This was a bit of a bonus shoot. The morning consisted of headshots for Saving You, an independent mortgage advisor. The usual corporate headshot kinda thing. However, the Managing Director is a huge camper van fanatic, doing his own conversions and getting away most weekends. And I just couldn’t miss an opportunity to have a bit of a play.
As a commercial photographer, I often find I’m switching backgrounds at a fair rate of knots. White, black and grey being the usual suspects. Not really an issue with most things, but anything that needs to be wall mounted is definitely a challenge.
This was one of those settings that on the face of it, should have been great. Farington Lodge Hotel had recently built this gazebo at the far end of their grounds, with electricity supplied with the intention of some lighting to provide a nice romantic ambience to the setting.
This was an interesting project. Very small, highly detailed and meticulously painted miniatures from the Games Workshop range. The images were to be used to promote the painting and build skills, and showing the detail was paramount.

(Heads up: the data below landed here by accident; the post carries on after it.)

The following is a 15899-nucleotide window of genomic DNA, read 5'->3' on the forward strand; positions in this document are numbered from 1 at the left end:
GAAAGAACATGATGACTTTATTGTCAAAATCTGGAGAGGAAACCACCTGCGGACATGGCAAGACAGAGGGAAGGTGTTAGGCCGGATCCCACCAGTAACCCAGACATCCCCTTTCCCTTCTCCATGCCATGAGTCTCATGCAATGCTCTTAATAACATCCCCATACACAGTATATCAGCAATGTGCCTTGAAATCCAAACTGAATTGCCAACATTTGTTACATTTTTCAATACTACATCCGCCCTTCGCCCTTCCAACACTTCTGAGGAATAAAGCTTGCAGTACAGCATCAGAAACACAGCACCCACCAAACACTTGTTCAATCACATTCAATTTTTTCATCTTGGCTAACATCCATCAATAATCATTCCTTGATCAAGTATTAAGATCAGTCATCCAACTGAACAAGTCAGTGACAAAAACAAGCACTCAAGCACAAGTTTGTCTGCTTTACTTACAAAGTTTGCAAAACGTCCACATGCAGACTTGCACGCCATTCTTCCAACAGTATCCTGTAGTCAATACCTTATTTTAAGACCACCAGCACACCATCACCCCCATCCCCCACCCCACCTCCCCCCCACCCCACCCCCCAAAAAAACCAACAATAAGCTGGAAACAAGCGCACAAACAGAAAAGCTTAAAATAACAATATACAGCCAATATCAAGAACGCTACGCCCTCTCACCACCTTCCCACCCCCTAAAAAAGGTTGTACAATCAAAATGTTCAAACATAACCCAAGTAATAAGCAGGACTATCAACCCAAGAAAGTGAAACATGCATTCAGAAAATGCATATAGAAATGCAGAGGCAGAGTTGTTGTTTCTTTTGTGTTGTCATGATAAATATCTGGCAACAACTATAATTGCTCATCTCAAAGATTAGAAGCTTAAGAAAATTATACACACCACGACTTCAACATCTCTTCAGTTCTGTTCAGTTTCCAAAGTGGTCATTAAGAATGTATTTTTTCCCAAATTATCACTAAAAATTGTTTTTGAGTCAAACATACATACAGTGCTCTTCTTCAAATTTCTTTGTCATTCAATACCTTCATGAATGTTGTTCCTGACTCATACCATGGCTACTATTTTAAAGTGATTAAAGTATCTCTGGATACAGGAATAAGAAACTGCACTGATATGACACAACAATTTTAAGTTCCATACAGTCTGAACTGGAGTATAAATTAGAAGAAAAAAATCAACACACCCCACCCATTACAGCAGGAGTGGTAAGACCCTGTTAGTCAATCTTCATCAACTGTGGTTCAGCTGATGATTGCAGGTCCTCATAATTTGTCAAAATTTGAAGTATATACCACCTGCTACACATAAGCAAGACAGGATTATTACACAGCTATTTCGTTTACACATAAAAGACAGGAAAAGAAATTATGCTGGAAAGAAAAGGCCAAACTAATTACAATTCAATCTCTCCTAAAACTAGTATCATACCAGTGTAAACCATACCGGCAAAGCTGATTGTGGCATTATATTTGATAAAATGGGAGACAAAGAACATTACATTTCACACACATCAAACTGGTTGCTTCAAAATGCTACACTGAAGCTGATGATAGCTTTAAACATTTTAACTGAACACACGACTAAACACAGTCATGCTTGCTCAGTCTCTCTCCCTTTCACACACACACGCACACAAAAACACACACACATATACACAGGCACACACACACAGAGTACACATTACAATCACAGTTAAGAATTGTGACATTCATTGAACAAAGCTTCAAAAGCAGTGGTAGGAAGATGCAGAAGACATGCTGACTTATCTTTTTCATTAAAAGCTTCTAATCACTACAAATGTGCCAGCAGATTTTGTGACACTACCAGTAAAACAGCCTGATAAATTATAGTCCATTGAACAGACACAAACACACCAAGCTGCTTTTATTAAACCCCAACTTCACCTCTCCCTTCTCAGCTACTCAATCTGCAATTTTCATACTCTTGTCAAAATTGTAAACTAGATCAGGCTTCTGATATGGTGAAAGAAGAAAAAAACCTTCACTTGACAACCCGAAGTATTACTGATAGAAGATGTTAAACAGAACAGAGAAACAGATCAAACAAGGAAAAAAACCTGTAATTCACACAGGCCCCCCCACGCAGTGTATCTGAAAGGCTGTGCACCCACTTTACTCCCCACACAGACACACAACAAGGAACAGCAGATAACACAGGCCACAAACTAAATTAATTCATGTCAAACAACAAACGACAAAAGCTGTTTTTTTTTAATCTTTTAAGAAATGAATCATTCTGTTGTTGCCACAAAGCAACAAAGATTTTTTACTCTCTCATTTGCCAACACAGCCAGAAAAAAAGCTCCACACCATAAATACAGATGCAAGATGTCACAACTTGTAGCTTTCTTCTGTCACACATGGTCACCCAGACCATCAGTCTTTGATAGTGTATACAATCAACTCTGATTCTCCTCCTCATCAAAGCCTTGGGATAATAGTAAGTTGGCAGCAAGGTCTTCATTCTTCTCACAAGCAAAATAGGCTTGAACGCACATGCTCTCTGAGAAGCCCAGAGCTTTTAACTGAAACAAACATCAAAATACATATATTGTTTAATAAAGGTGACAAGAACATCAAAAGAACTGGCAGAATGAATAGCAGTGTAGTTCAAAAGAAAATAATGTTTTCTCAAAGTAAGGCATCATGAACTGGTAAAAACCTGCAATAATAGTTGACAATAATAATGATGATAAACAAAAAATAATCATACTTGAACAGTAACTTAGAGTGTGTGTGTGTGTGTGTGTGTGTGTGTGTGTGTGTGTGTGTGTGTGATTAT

This is a departure from my usual posts, as it’s not a lighting tutorial or a review of a piece of equipment. It is, however, of use to every Olympus shooter.
In a previous post, I discussed the problems of triggering studio flash when using the E-M1 mkII in HiRes mode, and the fact the Elinchrom HS trigger actually worked fine. This image is part of the high resolution portfolio for a client, and the reason I needed to find a solution to the issue of non firing studio heads.
This image was developed for use with the food photography side of the business and has become quite widely recognised since we started using it a few years ago.